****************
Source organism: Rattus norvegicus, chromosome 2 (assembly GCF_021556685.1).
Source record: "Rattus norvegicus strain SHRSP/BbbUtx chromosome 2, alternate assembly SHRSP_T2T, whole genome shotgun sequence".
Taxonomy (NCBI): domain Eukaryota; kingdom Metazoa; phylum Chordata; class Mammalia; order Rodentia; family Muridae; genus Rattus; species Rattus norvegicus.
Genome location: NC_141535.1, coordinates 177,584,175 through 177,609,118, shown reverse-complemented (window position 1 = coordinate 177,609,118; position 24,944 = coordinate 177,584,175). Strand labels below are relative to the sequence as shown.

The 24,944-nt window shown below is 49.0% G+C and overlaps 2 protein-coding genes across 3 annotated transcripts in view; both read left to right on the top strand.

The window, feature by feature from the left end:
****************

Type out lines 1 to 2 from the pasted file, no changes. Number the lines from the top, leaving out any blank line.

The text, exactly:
Source organism: Rattus norvegicus, chromosome 2 (assembly GCF_021556685.1).
Source record: "Rattus norvegicus strain SHRSP/BbbUtx chromosome 2, alternate assembly SHRSP_T2T, whole genome shotgun sequence".